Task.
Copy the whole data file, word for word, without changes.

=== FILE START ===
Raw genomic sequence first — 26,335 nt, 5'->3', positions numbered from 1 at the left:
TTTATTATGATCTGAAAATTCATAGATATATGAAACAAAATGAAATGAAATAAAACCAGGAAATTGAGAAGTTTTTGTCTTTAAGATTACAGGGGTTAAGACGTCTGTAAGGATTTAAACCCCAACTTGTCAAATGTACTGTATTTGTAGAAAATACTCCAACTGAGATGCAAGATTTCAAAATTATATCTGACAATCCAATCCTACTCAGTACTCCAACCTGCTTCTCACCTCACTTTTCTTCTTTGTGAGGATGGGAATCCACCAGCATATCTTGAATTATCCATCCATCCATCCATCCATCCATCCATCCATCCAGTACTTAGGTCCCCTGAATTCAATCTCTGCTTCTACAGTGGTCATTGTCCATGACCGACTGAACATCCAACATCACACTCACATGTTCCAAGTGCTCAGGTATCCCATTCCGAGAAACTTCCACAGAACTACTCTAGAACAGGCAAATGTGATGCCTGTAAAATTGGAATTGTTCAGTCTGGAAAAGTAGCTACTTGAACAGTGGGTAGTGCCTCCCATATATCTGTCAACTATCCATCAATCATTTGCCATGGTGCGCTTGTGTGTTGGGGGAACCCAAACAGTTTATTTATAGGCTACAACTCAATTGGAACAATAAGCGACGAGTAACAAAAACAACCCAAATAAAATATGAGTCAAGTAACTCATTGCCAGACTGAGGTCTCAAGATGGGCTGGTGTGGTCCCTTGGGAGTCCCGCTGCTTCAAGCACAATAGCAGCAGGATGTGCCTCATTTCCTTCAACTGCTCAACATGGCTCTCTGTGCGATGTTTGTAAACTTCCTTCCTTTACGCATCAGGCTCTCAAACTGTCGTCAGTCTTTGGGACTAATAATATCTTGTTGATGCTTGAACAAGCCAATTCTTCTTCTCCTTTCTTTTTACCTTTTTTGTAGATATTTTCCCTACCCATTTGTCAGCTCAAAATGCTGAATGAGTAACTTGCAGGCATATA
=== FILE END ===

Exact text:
Raw genomic sequence first — 26,335 nt, 5'->3', positions numbered from 1 at the left:
TTTATTATGATCTGAAAATTCATAGATATATGAAACAAAATGAAATGAAATAAAACCAGGAAATTGAGAAGTTTTTGTCTTTAAGATTACAGGGGTTAAGACGTCTGTAAGGATTTAAACCCCAACTTGTCAAATGTACTGTATTTGTAGAAAATACTCCAACTGAGATGCAAGATTTCAAAATTATATCTGACAATCCAATCCTACTCAGTACTCCAACCTGCTTCTCACCTCACTTTTCTTCTTTGTGAGGATGGGAATCCACCAGCATATCTTGAATTATCCATCCATCCATCCATCCATCCATCCATCCATCCAGTACTTAGGTCCCCTGAATTCAATCTCTGCTTCTACAGTGGTCATTGTCCATGACCGACTGAACATCCAACATCACACTCACATGTTCCAAGTGCTCAGGTATCCCATTCCGAGAAACTTCCACAGAACTACTCTAGAACAGGCAAATGTGATGCCTGTAAAATTGGAATTGTTCAGTCTGGAAAAGTAGCTACTTGAACAGTGGGTAGTGCCTCCCATATATCTGTCAACTATCCATCAATCATTTGCCATGGTGCGCTTGTGTGTTGGGGGAACCCAAACAGTTTATTTATAGGCTACAACTCAATTGGAACAATAAGCGACGAGTAACAAAAACAACCCAAATAAAATATGAGTCAAGTAACTCATTGCCAGACTGAGGTCTCAAGATGGGCTGGTGTGGTCCCTTGGGAGTCCCGCTGCTTCAAGCACAATAGCAGCAGGATGTGCCTCATTTCCTTCAACTGCTCAACATGGCTCTCTGTGCGATGTTTGTAAACTTCCTTCCTTTACGCATCAGGCTCTCAAACTGTCGTCAGTCTTTGGGACTAATAATATCTTGTTGATGCTTGAACAAGCCAATTCTTCTTCTCCTTTCTTTTTACCTTTTTTGTAGATATTTTCCCTACCCATTTGTCAGCTCAAAATGCTGAATGAGTAACTTGCAGGCATATA